To do this, of course, HR managers must have a way of consistently tracking the activities of their recruiting team. Most enterprise organisations have applicant tracking systems, but even the data from a simple Excel spreadsheet can yield actionable insight.
Once this data is captured it can be analysed in the following ways:
- To look for candidate profiles based on prior hiring trends. Start by reviewing data on current employees that have been successfully hired for similar roles. Once this data is collated, the hiring manager can create a portrait of the “perfect candidate” based on real metrics of past successful hires.
- To understand how much the hiring process is really costing the company. Data science can be used to create budgets and cost estimates tied to talent acquisition. Cost per hire, cost by department, onboarding costs, and certainly, the cost of failing to retain current employees can all be calculated by using data. Data science can help predict how many resumes it will take for a particular role and the candidate-to-employee conversion ratio. HR can be a numbers game; data science can help managers make sense of the metrics.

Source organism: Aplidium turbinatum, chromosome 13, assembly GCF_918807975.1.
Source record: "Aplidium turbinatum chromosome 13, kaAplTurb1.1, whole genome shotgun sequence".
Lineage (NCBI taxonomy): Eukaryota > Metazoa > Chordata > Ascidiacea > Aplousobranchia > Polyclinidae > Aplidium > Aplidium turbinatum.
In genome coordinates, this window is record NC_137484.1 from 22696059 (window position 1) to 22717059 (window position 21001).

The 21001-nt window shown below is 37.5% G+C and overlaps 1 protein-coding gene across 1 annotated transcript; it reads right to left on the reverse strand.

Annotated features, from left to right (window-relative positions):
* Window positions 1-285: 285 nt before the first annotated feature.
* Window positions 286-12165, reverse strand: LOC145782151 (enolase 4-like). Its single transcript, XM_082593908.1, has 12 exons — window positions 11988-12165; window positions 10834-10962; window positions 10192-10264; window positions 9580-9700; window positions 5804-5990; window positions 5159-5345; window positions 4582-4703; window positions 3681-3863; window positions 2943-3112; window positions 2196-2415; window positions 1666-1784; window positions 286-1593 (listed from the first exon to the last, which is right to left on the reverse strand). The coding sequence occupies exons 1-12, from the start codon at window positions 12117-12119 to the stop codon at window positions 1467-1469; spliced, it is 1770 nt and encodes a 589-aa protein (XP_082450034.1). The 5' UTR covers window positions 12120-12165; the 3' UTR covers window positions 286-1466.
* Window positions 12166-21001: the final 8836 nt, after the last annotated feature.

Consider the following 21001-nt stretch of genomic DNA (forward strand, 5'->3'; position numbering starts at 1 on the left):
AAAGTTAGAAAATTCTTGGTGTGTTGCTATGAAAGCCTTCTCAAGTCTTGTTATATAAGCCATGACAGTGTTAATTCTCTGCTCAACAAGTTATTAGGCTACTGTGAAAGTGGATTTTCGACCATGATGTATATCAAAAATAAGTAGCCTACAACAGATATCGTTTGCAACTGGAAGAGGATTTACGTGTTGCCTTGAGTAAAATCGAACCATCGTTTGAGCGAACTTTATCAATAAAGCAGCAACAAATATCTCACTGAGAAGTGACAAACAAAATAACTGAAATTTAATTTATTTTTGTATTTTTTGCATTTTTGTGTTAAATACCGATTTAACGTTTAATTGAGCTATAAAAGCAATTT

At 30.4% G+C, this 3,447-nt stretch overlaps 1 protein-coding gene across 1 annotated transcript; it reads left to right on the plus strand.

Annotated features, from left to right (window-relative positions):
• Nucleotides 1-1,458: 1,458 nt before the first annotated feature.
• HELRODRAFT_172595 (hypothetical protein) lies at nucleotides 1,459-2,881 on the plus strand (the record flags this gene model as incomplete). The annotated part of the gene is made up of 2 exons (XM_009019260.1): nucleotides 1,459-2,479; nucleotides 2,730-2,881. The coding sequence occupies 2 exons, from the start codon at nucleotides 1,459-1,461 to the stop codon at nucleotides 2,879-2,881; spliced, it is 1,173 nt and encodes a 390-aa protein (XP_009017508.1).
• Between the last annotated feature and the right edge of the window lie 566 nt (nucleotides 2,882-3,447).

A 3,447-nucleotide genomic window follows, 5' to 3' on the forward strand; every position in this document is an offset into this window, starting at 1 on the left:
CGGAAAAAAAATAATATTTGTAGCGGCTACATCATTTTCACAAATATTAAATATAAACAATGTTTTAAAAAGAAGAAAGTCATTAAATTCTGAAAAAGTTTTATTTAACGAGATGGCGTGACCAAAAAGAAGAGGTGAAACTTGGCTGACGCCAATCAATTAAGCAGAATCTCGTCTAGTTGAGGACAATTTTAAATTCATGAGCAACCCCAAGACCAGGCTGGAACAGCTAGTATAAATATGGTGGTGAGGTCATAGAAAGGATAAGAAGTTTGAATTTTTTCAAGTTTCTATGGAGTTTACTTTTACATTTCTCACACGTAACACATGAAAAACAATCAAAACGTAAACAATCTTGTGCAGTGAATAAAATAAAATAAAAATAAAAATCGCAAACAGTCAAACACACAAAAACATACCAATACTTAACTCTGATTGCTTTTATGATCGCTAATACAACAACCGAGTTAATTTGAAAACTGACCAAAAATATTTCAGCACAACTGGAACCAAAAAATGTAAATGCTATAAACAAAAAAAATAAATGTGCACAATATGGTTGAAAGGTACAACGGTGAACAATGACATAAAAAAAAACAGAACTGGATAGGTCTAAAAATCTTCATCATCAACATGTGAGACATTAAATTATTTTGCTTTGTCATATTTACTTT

- To craft better job descriptions and advertisements for job boards and match them to the venue where they had the best response in prior years. Data science can help cull resumes by looking at keywords, then compare applicants to that “perfect candidate” persona the team developed.